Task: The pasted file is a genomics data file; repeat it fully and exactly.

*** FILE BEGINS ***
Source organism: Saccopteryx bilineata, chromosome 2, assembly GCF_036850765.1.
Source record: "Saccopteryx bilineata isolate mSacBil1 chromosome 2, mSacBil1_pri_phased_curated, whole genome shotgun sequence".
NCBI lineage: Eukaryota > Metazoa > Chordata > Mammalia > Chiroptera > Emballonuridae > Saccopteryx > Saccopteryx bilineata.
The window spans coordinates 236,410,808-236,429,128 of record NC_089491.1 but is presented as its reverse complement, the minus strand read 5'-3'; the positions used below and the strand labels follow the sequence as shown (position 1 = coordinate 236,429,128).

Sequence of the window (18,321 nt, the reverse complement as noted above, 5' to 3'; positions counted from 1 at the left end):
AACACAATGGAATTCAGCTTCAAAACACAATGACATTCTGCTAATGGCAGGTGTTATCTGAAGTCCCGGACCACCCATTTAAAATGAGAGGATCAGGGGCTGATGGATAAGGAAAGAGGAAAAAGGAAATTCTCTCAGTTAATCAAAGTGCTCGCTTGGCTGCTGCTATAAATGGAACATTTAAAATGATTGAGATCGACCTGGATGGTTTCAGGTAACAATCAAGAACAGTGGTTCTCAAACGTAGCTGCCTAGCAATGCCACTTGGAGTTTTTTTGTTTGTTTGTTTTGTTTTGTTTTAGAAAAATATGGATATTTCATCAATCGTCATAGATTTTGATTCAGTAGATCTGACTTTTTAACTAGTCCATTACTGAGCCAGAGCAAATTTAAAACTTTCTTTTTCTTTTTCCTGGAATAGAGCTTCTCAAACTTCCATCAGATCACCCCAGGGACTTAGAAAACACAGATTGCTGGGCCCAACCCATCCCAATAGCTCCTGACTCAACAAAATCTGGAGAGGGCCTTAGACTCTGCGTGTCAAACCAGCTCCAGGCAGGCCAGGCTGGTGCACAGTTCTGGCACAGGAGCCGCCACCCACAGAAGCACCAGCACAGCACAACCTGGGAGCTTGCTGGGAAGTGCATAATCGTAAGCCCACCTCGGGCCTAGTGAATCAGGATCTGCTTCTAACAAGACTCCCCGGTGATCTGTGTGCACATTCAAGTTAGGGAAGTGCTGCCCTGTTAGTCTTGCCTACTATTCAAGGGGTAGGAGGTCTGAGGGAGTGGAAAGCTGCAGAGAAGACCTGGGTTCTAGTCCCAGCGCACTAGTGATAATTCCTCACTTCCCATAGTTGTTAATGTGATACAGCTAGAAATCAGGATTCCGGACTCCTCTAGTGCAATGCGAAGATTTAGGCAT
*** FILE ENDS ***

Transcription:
Source organism: Saccopteryx bilineata, chromosome 2, assembly GCF_036850765.1.
Source record: "Saccopteryx bilineata isolate mSacBil1 chromosome 2, mSacBil1_pri_phased_curated, whole genome shotgun sequence".
NCBI lineage: Eukaryota > Metazoa > Chordata > Mammalia > Chiroptera > Emballonuridae > Saccopteryx > Saccopteryx bilineata.
The window spans coordinates 236,410,808-236,429,128 of record NC_089491.1 but is presented as its reverse complement, the minus strand read 5'-3'; the positions used below and the strand labels follow the sequence as shown (position 1 = coordinate 236,429,128).

Sequence of the window (18,321 nt, the reverse complement as noted above, 5' to 3'; positions counted from 1 at the left end):
AACACAATGGAATTCAGCTTCAAAACACAATGACATTCTGCTAATGGCAGGTGTTATCTGAAGTCCCGGACCACCCATTTAAAATGAGAGGATCAGGGGCTGATGGATAAGGAAAGAGGAAAAAGGAAATTCTCTCAGTTAATCAAAGTGCTCGCTTGGCTGCTGCTATAAATGGAACATTTAAAATGATTGAGATCGACCTGGATGGTTTCAGGTAACAATCAAGAACAGTGGTTCTCAAACGTAGCTGCCTAGCAATGCCACTTGGAGTTTTTTTGTTTGTTTGTTTTGTTTTGTTTTAGAAAAATATGGATATTTCATCAATCGTCATAGATTTTGATTCAGTAGATCTGACTTTTTAACTAGTCCATTACTGAGCCAGAGCAAATTTAAAACTTTCTTTTTCTTTTTCCTGGAATAGAGCTTCTCAAACTTCCATCAGATCACCCCAGGGACTTAGAAAACACAGATTGCTGGGCCCAACCCATCCCAATAGCTCCTGACTCAACAAAATCTGGAGAGGGCCTTAGACTCTGCGTGTCAAACCAGCTCCAGGCAGGCCAGGCTGGTGCACAGTTCTGGCACAGGAGCCGCCACCCACAGAAGCACCAGCACAGCACAACCTGGGAGCTTGCTGGGAAGTGCATAATCGTAAGCCCACCTCGGGCCTAGTGAATCAGGATCTGCTTCTAACAAGACTCCCCGGTGATCTGTGTGCACATTCAAGTTAGGGAAGTGCTGCCCTGTTAGTCTTGCCTACTATTCAAGGGGTAGGAGGTCTGAGGGAGTGGAAAGCTGCAGAGAAGACCTGGGTTCTAGTCCCAGCGCACTAGTGATAATTCCTCACTTCCCATAGTTGTTAATGTGATACAGCTAGAAATCAGGATTCCGGACTCCTCTAGTGCAATGCGAAGATTTAGGCAT